Do you know what the first step of the journey to your business future looks like?

Do you know how you will get your business to the place you want it to be? Before that: do you have a good idea of where you want to go with your organisation? An effective leader should have a good understanding of where their business is going, and an overview of the steps to get there. Most importantly, they should be able to communicate that future and the plan in a convincing way to take their team with them.

It will probably mean taking some tough decisions along the way. Employees are traditionally resistant to change, and when you change job functions, promote some staff and not others, or shake up the structure of your company, you risk some dissenting voices. Why? Because we become accustomed to the routine of our jobs – they provide us with security, and crucially, we know how to do them well.

It is for this reason that change in a business might not have many fans to begin with. ‘If it ain’t broke, don’t fix it’, might be the prevailing attitude in the ranks, and if you fail to explain the reasons for changes, you risk alienation in some quarters of your organisation.

Sharing your vision, where your company is going and why you are making the journey is the main function of a leader. If employees see changes such as a structural reorganisation, job role switch, or change to business practices as the first step in a general direction – they can be more willing to accept it. Particularly if they can see what is in it for them, going forward.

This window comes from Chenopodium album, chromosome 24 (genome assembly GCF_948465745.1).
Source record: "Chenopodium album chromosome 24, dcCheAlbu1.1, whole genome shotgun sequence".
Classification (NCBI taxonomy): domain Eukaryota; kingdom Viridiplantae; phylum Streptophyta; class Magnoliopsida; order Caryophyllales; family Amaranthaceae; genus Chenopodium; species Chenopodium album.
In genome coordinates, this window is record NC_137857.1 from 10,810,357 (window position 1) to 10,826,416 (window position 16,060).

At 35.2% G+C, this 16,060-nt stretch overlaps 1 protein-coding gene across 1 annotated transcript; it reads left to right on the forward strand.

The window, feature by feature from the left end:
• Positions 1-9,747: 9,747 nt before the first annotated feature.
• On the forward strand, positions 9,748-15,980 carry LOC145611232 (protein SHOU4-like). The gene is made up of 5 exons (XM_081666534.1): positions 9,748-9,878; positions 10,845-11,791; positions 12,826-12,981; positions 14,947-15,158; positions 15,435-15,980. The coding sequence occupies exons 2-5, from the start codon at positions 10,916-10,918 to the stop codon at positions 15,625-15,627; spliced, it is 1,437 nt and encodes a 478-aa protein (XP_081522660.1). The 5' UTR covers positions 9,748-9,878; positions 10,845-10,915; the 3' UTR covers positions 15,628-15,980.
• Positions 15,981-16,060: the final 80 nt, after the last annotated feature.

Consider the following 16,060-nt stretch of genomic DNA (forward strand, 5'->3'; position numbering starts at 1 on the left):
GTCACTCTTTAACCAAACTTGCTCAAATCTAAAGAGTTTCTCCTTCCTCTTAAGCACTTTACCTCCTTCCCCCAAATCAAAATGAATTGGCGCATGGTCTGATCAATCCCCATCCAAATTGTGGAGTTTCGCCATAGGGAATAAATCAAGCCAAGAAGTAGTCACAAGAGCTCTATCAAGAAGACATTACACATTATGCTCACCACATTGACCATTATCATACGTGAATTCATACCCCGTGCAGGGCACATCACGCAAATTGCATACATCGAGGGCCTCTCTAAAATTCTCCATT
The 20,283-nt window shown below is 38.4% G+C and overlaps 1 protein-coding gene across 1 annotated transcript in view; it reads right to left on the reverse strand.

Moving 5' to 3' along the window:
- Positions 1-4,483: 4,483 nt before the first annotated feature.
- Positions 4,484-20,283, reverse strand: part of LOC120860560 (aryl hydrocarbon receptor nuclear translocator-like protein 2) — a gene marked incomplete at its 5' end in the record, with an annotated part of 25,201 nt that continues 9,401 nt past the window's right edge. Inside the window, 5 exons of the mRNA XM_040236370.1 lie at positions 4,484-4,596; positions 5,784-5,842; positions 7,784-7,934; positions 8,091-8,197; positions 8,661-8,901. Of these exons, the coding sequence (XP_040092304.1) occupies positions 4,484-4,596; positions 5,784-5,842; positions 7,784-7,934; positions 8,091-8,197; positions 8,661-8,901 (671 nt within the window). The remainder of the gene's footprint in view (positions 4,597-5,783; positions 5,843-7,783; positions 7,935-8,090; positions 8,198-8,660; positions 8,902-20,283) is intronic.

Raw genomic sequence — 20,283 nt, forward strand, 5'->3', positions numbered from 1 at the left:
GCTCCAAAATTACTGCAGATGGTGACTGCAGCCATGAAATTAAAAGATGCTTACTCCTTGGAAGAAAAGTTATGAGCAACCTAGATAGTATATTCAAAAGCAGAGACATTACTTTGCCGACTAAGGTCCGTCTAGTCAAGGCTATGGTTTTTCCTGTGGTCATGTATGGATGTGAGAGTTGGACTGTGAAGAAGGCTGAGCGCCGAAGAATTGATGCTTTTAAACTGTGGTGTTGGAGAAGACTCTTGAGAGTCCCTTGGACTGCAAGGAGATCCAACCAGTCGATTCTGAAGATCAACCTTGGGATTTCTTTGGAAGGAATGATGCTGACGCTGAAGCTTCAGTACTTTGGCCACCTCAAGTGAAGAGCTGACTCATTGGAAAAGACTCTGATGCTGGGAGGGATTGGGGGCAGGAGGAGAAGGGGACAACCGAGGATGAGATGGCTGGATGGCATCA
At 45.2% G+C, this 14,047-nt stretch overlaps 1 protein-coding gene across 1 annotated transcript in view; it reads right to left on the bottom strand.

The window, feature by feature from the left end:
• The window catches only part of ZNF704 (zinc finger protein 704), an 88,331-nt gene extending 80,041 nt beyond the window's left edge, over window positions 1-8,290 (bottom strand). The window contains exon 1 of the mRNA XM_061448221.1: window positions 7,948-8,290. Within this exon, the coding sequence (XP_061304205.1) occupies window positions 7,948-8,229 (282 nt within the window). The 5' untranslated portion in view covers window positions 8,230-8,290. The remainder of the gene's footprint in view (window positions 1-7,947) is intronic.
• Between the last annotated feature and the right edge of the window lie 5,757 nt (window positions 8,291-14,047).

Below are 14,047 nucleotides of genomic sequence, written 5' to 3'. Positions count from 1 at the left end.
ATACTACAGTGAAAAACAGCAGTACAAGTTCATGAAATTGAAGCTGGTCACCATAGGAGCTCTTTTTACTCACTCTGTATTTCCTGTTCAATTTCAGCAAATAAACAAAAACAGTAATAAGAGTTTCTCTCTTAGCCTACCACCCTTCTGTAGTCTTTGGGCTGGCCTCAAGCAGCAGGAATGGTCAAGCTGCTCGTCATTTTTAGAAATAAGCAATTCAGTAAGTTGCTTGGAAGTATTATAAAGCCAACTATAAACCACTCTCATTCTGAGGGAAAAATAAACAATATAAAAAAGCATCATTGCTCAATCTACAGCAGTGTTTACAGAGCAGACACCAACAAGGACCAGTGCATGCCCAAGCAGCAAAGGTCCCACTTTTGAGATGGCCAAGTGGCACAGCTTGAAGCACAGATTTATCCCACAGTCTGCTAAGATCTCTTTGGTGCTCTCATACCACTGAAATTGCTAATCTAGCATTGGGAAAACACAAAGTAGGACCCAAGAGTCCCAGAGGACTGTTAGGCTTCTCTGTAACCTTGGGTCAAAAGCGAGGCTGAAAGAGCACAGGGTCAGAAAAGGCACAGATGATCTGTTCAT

Meetings to canvas opinion are an essential part of making changes. If you ask somebody what they think about a certain change, gauge the reaction – do they take it as a positive or appear resentful? Sometimes, changes will have to be made regardless of the views of employees, but asking for their views certainly cannot do any harm and allows you to make more educated judgments. Is there any way that you could get them involved in defining the changes? They probably know something that you don’t which means that they may come up with a more effective route forward.

Often, it is simply a matter of time. Once employees get their feet under the table in a new role, become accustomed to carrying out new duties, or begin working with a new person, they simply adapt and get on with the job. You might even find that in the end, they are glad changes were made, although whether they admit this to you is another matter!

If you need to take your business in a new direction but you’re struggling to implement change or deal with employee conflict, contact us at St Andrews Consulting today: The St Andrews Highway can help.